The Philadelphia Eagles have surpassed the Dallas Cowboys in more ways than one, but on Super Bowl Sunday, their willingness to “be aggressive” and “take chances” shined through the most. Eagles head coach Doug Pederson was congratulated by the masses for not coaching scared, and instead going for it on key fourth downs and even attempting trick plays.
When you really evaluate those decisions, however, they shouldn't even be thought of as “risky.” If anything, they were simply the obvious call.
Over the last few months I have been working with win probability models, looking to validate and refine those available to the public. I can't share too much about the work as of yet (there will hopefully be a published article in the future), but the work is certainly promising.
What I can say is this. Dennis Lock and Dan Nettleton worked to utilize random forests to estimate win probabilities before each play in an NFL game. These “forests” are similar to decision tree machine learning, cycling through random trees of past data to predict future outcomes.
Brian Burke has been utilizing his model for a while now, and Pro Football Reference has a simple, yet effective model as well. For my project, I have been working to find the “best” ways to estimate those win probabilities in order to inform decision making by head coaches and coordinators.
If you aren't utilizing analytics correctly in today's NFL, you're falling behind. And if you aren't willing to take calculated risks based off of what these numbers say and mean, you are really falling behind.
How does this all relate to the Cowboys?
Well, Cowboys Nation has been pretty consistent in their main criticism of head coach Jason Garrett: he's too conservative. They say he coaches scared, and they believe he punts the ball away too often between the 40's. Numbers accumulated by writers such as Bob Sturm and Marcus Mosher back up these claims, but I wanted to examine Garrett's decision making through the win probability lens.
I took to Twitter to ask the fan base for specific scenarios in which they felt Garrett was too conservative. Then, I ran these situations through the win probability model to determine how these decisions affected the outcomes.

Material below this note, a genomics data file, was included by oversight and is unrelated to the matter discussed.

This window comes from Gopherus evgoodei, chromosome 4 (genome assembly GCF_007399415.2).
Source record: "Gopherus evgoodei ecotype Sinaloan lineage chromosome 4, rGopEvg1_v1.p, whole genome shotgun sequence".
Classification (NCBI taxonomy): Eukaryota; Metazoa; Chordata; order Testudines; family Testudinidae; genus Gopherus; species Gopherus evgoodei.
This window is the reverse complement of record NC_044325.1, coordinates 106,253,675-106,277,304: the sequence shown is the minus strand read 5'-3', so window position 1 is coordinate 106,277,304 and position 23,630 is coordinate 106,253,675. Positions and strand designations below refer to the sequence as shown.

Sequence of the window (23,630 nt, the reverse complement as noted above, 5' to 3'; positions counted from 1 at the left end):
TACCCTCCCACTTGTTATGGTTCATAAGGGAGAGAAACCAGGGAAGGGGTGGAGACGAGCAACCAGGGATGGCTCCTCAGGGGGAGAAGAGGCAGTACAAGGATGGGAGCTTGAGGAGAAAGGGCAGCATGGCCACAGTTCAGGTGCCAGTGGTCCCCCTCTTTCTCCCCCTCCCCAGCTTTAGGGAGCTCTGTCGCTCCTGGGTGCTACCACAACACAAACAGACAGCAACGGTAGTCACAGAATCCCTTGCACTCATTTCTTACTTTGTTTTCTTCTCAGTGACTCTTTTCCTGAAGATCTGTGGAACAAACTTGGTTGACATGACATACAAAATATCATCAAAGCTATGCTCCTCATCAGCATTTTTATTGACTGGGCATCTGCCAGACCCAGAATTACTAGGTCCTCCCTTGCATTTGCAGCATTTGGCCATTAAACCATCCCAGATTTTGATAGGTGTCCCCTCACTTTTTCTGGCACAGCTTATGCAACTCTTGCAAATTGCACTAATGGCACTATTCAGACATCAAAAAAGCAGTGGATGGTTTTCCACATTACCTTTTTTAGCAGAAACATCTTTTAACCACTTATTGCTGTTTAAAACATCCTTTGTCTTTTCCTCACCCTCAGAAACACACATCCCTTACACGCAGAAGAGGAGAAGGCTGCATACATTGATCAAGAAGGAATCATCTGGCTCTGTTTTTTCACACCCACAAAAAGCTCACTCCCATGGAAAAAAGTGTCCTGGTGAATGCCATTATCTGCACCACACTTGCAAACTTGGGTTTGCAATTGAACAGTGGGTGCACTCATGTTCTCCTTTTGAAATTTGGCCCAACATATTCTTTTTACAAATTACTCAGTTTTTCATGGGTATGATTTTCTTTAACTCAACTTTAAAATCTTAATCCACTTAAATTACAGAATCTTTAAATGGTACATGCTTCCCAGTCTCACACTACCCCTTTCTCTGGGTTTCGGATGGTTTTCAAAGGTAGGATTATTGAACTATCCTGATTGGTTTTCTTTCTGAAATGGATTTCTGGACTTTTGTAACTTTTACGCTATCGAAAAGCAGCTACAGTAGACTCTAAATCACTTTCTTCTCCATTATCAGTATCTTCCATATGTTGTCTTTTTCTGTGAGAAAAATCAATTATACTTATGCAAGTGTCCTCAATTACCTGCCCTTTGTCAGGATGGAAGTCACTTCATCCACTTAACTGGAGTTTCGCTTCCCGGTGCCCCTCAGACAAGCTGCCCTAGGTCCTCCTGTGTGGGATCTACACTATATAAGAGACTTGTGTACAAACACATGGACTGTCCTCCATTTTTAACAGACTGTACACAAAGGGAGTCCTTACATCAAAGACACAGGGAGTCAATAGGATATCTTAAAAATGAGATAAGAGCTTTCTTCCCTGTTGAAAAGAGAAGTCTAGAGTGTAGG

Over a series of posts I will detail what the model says about the Cowboys' decision making in these key moments. First, we go back to December of last season where the Cowboys had their season on the line in Oakland.
Cowboys at Raiders, 2017
One instance which was consistently brought up was ironically from a Cowboys win. Yes, a win!
The Raiders had played the Cowboys close all game long, and with their season on the line Dallas was in position to put those pesky Raiders away. Tied at 17 they entered a fourth and goal situation at the Raiders' 1 yard line. The Cowboys decided to kick the field goal and grab a 20-17 lead. While Dallas did hang on to win, this was only because of a miraculous play by Jeff Heath which resulted in a fumble and a touchback.
Many of the fans who tweeted at me seem to think the Cowboys should have went for the touchdown on fourth down, rather than take their three points. But what does the model say?
Prior to the fourth down play, the Cowboys had about an 85% chance to win the game. After kicking the field goal and kicking the ball away to Oakland, that probability went down to just above 80%. Had the Cowboys gone for it and been stuffed at the Raiders' 1 yard line, that probability would have dropped all the way to just over 57%.
But the model does believe that Garrett made the right decision. Of course, had Dallas scored a touchdown, the game would've virtually been over, but the variance in probabilities suggests that kicking the field goal and taking the sure points was a good move.
Next week, I explain where Jason Garrett and company may have gone wrong during a key 4th down decision against the Los Angeles Rams. If you have any suggestions for plays/situations you'd like evaluated, please comment below!